Edison Still A Bright Light in New Jersey

Home to both modern-day commuters and the namesake of one of the greatest inventors in U.S. history, Edison, New Jersey is a growing mini-city a stone's throw of both Manhattan's gilded skyscrapers and the rural areas of the Garden State.

With access to nearly every major highway in central New Jersey, the township of Edison is one of the state's most populous and thriving municipalities. Although the 2000 census reports a population of 98,000, officials now estimate it at about 100,000, and growing. The town is located in Middlesex County, along Highway 27 on the banks of the Raritan River near Raritan Bay. Formerly known as Raritan Township (one of several New Jersey towns named after the Raritan River), the area was first settled in the late 1600s, with its first families including the Dunhams, Martins, Bonhams, Hulls and FitzRandolphs, to whom land grants were bestowed. These names live on in the town in the form of street and section names. Edison came of age in the mid-to-late 1800s, as the attractiveness of the rural landscape became more accessible with the opening of the Pennsylvania Railroad and the Easton and Amboy line. To this day Edison is referred to as the "crossroads of New Jersey," with many of its residents commuting to work and recreation via rail and bus links to New York City, the New Jersey Turnpike, the Garden State Parkway, and I-287.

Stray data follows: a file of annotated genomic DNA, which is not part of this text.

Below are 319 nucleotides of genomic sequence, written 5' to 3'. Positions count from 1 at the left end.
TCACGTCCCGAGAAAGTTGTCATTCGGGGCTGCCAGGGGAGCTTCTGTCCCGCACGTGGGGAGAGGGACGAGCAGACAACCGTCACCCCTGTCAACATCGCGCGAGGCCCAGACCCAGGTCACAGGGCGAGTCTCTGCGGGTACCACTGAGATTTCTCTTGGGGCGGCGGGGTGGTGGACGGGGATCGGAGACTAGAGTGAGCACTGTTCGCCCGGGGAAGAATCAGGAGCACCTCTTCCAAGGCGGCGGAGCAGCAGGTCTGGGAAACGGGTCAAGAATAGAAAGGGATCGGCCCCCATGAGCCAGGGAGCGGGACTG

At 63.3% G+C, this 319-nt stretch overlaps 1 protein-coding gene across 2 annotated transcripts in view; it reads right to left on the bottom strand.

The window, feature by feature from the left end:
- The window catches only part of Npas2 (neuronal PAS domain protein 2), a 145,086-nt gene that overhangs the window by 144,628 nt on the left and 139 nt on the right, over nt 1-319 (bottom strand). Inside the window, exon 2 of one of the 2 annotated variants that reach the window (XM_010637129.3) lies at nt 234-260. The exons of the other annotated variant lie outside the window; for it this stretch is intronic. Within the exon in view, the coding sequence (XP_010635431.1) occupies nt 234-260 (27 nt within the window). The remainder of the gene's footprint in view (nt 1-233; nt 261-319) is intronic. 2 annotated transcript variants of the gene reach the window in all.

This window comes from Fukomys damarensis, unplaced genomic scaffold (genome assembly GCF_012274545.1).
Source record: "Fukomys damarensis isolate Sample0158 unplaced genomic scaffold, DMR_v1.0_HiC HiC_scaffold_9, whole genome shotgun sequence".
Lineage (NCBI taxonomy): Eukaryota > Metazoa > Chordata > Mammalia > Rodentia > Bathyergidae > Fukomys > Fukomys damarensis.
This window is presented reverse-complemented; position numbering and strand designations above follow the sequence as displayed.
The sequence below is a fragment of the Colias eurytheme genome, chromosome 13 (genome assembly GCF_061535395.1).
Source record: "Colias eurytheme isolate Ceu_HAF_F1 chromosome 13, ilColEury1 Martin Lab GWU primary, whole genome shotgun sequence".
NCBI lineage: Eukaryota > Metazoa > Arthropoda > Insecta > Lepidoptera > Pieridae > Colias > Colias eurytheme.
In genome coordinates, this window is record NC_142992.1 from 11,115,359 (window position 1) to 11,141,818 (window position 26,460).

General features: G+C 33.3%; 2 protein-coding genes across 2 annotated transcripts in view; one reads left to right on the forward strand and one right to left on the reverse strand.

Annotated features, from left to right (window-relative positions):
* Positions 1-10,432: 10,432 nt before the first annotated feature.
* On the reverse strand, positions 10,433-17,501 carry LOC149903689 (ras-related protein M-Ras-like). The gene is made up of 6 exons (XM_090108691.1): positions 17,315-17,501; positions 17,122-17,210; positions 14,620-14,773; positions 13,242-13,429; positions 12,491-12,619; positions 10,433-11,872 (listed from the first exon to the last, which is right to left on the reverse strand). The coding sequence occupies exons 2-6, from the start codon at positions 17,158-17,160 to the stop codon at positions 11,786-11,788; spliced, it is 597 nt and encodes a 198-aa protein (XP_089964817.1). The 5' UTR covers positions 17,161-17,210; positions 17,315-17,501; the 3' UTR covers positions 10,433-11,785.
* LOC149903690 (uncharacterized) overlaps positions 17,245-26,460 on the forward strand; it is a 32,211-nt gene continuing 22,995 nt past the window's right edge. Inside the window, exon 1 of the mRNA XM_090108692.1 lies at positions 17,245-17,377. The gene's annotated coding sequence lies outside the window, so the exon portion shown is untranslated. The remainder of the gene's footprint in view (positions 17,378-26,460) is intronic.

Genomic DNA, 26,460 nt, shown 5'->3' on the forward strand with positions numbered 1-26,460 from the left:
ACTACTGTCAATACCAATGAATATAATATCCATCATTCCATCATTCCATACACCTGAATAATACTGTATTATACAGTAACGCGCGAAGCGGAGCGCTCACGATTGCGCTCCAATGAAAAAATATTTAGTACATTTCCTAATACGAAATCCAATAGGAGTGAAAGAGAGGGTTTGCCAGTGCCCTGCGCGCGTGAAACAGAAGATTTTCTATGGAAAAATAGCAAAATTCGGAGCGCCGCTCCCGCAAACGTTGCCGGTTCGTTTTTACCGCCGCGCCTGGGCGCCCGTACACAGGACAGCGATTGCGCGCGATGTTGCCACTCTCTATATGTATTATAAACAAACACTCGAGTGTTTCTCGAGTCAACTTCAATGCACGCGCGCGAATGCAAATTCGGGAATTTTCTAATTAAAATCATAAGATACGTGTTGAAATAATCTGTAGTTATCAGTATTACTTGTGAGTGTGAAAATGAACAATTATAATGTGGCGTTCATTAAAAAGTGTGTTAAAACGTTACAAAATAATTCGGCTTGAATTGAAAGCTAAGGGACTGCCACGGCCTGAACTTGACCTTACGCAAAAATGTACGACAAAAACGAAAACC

Off to See the Wizard

One of Edison's most famous commuters was the "Wizard of Menlo Park," Thomas Edison. Edison moved with his wife to the Menlo Park section of town in 1876 to take himself further away from New York, but not too far. He sought a work environment free from interruption, which the then small but bustling town provided.

Edison selected the Menlo Park area of town for his laboratories because it was the highest point along the Pennsylvania Railroad between New York and Philadelphia. According to biographers, he could see the skyline of Manhattan, which motivated him to create the "next big thing" to sell to businessmen in the city. While in Menlo Park, Edison invented more than 400 patented items, including the phonograph, the electric railway, and the incandescent lamp. The establishment of Edison's industrial research laboratory—he preferred to call it his "invention factory"—brought world fame to the township, as it became the site for some of the most innovative research and production of the 19th century. In 1954 the town was renamed to honor this great inventor.

Since Then…

From a rural-residential community in the 1920s, Edison has grown into a major population, commercial and industrial center, serving as a hub of air, rail and highway networks for the distribution of numerous goods and services. Raritan Center, located in the southeast section of Edison, is the largest industrial park east of the Mississippi River. The daytime population of Raritan Center is approximately 45,000, rivaling the population of many nearby towns. Among the notable companies with Edison campuses are Ford Motor Co., The New York Times and United Parcel Service, Wakefern Foods, Etienne Aigner shoes, and Revlon cosmetics.


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